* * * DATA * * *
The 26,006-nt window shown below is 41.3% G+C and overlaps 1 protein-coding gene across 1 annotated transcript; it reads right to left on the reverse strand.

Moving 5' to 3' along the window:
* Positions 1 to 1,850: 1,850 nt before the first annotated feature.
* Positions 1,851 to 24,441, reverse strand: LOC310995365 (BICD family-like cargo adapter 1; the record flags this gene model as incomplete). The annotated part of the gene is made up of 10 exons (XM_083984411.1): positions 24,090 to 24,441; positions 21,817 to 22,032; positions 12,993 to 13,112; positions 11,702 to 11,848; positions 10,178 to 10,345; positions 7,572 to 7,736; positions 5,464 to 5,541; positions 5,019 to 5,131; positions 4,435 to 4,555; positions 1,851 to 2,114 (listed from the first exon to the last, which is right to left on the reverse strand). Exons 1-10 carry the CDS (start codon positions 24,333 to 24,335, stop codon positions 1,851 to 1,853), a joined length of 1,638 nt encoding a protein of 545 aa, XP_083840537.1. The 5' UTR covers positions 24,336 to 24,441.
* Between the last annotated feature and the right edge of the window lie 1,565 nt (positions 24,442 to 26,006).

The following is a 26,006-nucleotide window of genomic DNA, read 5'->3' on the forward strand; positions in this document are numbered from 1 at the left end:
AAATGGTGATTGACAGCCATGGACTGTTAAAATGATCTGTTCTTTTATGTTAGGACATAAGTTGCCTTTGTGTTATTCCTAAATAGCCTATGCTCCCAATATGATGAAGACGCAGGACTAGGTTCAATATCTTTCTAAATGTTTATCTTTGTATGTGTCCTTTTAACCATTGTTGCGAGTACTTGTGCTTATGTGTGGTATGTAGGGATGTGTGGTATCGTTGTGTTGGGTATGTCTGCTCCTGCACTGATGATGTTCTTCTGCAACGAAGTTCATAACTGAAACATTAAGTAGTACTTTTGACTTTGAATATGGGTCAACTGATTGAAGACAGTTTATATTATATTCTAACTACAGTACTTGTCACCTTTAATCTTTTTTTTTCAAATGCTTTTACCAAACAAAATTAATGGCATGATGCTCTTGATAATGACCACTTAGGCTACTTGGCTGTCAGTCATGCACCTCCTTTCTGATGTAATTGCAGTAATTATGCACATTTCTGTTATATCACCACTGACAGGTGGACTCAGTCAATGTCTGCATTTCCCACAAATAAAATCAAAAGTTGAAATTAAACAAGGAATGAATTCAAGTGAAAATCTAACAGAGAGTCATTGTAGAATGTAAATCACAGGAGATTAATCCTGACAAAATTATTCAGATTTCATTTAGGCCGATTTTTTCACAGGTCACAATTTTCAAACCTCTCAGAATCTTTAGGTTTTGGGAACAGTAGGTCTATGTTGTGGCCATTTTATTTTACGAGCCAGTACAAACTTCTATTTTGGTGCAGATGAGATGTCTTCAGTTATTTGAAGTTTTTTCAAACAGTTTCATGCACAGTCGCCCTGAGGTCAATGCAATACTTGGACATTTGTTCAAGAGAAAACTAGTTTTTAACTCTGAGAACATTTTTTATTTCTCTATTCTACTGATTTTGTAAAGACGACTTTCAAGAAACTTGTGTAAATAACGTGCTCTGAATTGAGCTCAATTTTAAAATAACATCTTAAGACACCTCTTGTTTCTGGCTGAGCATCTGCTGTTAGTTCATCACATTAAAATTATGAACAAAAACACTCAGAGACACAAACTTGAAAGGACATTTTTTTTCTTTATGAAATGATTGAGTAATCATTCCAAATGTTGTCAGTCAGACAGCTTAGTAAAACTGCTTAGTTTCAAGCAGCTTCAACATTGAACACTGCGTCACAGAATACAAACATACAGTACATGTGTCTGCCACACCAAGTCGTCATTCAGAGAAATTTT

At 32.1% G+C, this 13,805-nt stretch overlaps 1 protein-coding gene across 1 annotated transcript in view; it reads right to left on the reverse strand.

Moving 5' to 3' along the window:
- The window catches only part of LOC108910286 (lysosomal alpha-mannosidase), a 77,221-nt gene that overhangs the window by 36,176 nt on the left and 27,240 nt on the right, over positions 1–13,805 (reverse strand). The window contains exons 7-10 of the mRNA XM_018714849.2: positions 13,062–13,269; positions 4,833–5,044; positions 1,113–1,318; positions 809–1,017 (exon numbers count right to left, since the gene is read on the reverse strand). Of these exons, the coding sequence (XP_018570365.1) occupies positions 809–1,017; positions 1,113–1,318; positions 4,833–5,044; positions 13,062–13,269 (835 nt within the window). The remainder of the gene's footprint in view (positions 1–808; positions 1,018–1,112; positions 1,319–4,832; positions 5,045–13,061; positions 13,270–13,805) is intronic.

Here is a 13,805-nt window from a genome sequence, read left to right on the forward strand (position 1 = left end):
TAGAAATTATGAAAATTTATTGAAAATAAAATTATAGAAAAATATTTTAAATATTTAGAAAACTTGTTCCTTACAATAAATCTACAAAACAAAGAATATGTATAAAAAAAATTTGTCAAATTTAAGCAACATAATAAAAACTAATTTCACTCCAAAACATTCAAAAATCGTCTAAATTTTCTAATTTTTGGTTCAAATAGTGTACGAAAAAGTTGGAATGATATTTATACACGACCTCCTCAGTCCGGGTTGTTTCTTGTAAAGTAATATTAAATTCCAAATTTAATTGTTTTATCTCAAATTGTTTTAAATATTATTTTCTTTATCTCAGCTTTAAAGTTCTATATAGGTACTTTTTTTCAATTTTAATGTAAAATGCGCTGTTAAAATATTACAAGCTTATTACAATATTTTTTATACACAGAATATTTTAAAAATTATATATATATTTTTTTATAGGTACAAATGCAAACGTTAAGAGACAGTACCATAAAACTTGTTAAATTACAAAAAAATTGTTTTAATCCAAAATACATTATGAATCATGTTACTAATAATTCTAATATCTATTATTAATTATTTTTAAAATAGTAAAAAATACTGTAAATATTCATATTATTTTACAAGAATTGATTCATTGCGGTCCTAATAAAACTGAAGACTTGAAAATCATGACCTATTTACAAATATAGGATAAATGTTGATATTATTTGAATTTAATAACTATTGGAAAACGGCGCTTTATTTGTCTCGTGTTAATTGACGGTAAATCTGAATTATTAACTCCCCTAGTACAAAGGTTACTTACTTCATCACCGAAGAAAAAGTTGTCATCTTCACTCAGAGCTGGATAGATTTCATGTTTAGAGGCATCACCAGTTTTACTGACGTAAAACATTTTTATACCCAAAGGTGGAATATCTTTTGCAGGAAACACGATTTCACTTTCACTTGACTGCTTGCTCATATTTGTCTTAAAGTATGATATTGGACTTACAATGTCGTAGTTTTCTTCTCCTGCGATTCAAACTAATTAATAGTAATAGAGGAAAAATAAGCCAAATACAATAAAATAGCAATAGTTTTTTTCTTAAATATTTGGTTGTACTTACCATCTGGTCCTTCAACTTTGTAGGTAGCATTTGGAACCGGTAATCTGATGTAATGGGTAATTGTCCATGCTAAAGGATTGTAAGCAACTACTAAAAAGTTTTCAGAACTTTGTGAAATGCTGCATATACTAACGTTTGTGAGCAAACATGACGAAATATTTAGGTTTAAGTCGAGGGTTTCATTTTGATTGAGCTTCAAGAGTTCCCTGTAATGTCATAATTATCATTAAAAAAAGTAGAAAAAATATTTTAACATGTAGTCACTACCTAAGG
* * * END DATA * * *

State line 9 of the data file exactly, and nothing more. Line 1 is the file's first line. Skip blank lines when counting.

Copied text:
Moving 5' to 3' along the window: